# Upsampled signal values

My question is: after upsampling a signal, does the output signal contain the original signal values? The diagrams I saw so far (on wikipedia and different forums) have always shown the original values but when I convolute with the fir filter coefficients, the output signal doesn't contain the original values or not all of them. Could that be a problem?

• Depends on the quality of your interpolation filter. If done correctly, the output signal should have values that are very close to the original values, yes. What is your interpolation filter?
– Jdip
Feb 21 at 17:16

The output can contain the original values when a properly scaled linear phase interpolation filter is used that has an odd number of coefficients. This is because the group delay for a linear phase filter is $$(N-1)/2$$ where $$N$$ is the number of coefficients in the filter. For the same reason, an even length filter will have a half sample offset (at the output rate) in every output sample, so therefore cannot include any of the input samples directly.

To realize this condition, the filter should be designed as a $$1/M$$-band filter where $$M$$ represents the interpolation factor. (So a half-band filter for interpolate by 2, quarter band filter for interpolate by 4, etc.) When designed in this fashion as an odd length filter, the center coefficient will be maximum, and then spaced off of the center coefficient, every $$M$$th coefficient will be zero. This means for the condition when the input sample is aligned with the center coefficient of the filter, all other coefficients will be zero'd due the zero-stuffing prior to the filter, and all other samples will be aligned with the filter zero coefficients. Thus only the center tap, as the input sample, will be passed to the output. (This also assumes the filter coefficients are scaled such that the center tap is 1).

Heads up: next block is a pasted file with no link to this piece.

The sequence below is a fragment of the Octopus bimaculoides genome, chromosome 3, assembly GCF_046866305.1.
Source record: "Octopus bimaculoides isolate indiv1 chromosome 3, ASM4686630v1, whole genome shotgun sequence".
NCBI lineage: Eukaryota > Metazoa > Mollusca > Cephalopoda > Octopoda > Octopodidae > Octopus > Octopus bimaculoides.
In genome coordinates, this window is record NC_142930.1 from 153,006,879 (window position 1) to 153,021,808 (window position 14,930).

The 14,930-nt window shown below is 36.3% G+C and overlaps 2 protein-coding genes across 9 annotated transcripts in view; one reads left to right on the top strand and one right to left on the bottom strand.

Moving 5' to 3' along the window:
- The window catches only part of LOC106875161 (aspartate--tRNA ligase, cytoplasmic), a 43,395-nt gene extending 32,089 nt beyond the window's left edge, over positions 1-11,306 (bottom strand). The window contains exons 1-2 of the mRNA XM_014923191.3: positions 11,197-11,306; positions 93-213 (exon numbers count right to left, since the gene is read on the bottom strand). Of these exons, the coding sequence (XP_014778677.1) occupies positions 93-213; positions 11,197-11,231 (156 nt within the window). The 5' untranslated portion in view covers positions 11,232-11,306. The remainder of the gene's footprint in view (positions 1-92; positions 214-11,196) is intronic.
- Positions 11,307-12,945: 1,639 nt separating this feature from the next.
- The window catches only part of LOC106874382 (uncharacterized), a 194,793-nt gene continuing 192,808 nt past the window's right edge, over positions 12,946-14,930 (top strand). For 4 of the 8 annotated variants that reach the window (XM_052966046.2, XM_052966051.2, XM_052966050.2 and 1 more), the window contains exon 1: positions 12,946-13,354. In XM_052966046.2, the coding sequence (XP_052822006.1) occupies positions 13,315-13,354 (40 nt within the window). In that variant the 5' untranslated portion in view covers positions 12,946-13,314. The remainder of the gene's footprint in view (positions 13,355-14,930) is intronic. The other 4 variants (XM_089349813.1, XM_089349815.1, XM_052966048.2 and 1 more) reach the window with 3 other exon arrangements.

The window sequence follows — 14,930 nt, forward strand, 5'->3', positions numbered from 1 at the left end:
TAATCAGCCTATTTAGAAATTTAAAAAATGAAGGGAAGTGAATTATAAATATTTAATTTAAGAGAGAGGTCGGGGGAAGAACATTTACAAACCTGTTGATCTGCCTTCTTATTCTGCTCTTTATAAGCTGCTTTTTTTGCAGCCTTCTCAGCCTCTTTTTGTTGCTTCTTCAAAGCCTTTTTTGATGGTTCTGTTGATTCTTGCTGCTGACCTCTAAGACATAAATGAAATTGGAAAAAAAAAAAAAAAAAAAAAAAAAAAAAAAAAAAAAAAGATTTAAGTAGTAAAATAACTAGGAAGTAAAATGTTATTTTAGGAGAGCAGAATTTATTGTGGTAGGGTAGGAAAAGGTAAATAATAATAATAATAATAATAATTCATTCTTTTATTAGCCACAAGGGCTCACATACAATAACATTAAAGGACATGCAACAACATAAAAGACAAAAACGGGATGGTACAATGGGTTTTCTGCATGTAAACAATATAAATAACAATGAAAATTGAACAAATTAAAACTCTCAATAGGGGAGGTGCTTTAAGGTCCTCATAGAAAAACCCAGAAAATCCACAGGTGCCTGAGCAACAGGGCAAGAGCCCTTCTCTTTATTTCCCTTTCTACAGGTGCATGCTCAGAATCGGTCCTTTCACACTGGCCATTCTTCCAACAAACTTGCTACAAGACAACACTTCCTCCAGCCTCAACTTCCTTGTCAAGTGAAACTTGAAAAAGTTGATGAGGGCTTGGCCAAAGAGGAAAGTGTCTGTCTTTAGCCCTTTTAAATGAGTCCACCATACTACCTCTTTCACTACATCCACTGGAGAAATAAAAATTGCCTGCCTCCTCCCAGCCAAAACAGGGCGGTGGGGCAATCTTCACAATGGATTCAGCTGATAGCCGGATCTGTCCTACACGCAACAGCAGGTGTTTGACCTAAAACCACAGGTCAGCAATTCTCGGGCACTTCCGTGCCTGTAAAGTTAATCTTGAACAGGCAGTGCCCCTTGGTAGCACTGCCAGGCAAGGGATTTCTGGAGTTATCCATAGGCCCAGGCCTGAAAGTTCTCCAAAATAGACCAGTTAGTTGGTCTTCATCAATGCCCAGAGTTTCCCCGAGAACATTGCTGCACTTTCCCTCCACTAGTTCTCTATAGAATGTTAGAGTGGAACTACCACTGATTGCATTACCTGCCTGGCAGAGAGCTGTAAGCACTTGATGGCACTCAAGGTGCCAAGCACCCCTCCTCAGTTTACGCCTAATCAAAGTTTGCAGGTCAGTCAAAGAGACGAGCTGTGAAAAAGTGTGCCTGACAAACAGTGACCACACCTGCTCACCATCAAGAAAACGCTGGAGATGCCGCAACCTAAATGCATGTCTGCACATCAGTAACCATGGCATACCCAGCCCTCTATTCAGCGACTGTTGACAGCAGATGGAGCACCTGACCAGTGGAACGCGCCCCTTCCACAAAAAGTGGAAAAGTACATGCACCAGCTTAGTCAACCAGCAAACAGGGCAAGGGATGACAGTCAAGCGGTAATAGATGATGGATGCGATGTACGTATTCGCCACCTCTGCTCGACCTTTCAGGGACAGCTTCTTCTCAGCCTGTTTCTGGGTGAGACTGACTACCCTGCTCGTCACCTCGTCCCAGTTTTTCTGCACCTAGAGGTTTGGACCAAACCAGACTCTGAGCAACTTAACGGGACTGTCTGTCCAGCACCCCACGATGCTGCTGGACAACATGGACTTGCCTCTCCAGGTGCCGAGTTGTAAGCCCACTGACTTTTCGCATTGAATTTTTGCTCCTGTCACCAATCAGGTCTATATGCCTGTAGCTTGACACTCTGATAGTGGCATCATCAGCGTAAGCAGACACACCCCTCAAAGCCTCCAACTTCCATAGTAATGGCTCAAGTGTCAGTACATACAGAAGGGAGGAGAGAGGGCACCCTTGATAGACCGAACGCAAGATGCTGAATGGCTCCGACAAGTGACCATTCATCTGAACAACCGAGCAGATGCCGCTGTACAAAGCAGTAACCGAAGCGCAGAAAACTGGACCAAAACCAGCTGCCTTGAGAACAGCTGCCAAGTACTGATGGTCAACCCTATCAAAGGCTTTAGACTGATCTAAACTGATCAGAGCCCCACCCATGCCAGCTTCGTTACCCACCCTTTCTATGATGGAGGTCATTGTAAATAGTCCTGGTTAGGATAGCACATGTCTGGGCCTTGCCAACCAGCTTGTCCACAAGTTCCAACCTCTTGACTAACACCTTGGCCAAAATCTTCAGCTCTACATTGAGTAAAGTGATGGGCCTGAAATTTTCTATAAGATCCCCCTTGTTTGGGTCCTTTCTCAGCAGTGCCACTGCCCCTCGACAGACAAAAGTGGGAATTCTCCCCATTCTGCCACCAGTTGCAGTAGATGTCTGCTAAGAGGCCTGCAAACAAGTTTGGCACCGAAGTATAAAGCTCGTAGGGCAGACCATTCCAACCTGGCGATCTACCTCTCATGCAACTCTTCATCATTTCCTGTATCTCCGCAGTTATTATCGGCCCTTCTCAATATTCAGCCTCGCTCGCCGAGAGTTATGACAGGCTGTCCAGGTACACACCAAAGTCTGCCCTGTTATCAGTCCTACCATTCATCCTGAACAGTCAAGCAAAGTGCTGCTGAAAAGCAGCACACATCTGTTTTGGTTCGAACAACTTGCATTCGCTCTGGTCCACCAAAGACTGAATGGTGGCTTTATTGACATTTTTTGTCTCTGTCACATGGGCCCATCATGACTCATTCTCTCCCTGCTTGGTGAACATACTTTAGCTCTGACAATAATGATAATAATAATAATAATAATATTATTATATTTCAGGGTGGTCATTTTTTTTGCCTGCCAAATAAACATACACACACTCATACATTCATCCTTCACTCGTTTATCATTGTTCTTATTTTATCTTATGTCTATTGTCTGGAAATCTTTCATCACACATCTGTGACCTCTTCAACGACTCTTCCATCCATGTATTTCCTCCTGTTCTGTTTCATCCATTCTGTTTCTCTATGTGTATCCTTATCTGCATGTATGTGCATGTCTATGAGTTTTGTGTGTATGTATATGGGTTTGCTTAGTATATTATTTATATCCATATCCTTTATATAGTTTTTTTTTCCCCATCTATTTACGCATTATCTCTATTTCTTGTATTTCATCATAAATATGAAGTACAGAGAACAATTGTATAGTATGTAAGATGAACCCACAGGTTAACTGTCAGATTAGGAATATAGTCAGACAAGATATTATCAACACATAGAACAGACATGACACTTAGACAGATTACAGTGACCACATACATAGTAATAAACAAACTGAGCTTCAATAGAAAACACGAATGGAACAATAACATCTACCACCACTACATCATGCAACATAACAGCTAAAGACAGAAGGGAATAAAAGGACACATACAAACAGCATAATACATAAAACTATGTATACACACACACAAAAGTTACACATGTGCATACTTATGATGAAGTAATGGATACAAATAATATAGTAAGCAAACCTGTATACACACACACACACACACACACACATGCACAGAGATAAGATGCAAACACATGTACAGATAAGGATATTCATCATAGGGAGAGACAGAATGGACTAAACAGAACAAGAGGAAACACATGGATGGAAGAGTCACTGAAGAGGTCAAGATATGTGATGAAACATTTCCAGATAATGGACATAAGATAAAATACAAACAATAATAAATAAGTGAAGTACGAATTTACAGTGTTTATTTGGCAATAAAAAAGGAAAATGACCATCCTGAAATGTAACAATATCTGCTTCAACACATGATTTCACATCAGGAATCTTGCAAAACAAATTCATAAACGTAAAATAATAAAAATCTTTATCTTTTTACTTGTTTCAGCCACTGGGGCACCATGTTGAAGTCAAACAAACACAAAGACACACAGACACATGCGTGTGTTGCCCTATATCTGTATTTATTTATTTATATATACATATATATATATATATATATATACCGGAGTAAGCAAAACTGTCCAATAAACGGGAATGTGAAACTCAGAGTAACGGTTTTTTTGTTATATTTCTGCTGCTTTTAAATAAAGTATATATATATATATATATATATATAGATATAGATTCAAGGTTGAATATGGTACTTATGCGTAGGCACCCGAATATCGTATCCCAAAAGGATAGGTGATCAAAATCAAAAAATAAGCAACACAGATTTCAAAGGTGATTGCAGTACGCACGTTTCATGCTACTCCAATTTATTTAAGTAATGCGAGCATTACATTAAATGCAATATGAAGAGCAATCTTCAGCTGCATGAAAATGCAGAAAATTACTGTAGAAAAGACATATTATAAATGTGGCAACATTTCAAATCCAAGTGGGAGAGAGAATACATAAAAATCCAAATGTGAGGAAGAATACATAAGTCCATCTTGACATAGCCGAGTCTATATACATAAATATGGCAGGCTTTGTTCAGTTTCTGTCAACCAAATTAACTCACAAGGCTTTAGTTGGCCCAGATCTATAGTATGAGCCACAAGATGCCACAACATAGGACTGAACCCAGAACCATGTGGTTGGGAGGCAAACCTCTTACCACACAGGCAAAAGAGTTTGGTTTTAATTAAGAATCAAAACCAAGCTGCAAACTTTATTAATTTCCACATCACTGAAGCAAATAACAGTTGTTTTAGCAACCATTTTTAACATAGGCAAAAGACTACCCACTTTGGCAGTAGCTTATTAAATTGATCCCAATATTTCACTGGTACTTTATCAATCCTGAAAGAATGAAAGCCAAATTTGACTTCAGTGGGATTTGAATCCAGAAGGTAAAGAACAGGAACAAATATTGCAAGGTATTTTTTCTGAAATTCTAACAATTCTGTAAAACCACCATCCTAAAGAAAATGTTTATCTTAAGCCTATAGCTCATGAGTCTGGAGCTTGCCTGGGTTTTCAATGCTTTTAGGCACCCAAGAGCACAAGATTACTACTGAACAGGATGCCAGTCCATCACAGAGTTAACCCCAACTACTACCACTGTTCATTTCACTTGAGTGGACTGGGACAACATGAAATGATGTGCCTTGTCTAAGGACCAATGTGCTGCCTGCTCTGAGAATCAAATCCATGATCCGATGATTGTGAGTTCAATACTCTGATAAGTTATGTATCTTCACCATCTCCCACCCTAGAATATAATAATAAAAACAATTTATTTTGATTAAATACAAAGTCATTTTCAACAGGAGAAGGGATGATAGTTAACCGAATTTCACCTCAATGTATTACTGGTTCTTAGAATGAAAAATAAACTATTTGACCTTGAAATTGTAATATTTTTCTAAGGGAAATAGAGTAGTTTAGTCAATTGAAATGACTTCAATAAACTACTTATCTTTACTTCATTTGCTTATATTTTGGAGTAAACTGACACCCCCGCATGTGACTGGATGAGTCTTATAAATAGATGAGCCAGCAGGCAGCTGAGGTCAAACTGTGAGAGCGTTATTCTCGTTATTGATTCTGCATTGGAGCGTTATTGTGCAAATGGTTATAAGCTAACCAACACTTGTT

This is illustrated with the determined coefficients for a quarter-band filter (for an interpolate by 4 application) shown below. Such filter coefficients are easily determined by centering the frequency targets for passband and stopband on $$1/M$$ (in this case 0.25) using Least-Squares design tools such as firls in Matlab, Octave and Python scipy.signal (or Parks-McClellan, which is not recommended for high order interpolation and decimation filters due to the constant stop-band with consideration to aliasing).

coeff = 4 * sig.firls(31, [0, .24, .26, 1], [1,1,0,0]) Often, multi-band filters are used for interpolation (and decimation) filter designs which concentrate rejection only where needed (at the signal images for the case of interpolation). These can also be designed as an odd-length filter such that the center coefficient is $$1$$ and every $$M$$th coefficient is zero, resulting in the input sample being passed to the output without modification.

Let's define your upsampling ratio to be $$R \ \in \mathbb{Z}$$ and that it's an integer.

If the interpolation filter has an impulse response that goes through zero at sample indices that are integer multiples of $$R$$, except for zero, then you can be guaranteed that the interpolated signal will go through the original sample points where they occur.

$$y[n] = \sum\limits_{m=-\infty}^{\infty} x[m] h[n-Rm]$$

So for $$y[Rm] = x[m]$$ then

$$h[n] = \begin{cases} 1 \qquad & n = 0 \\ \\ 0 \qquad & n = Rm \quad m \ne 0 \\ \end{cases}$$

That's what you need to happen. And that is satisfied with

$$h[n] = \operatorname{sinc}(n/R) w[n]$$

where

$$\operatorname{sinc}(u) \triangleq \begin{cases} \frac{\sin(\pi u)}{\pi u} \qquad & u \ne 0 \\ 1 \qquad & u =0 \\ \end{cases}$$

and $$w[n]$$ is a decent window function. I usually recommend Kaiser with a $$\beta \approx 6$$ or $$7$$.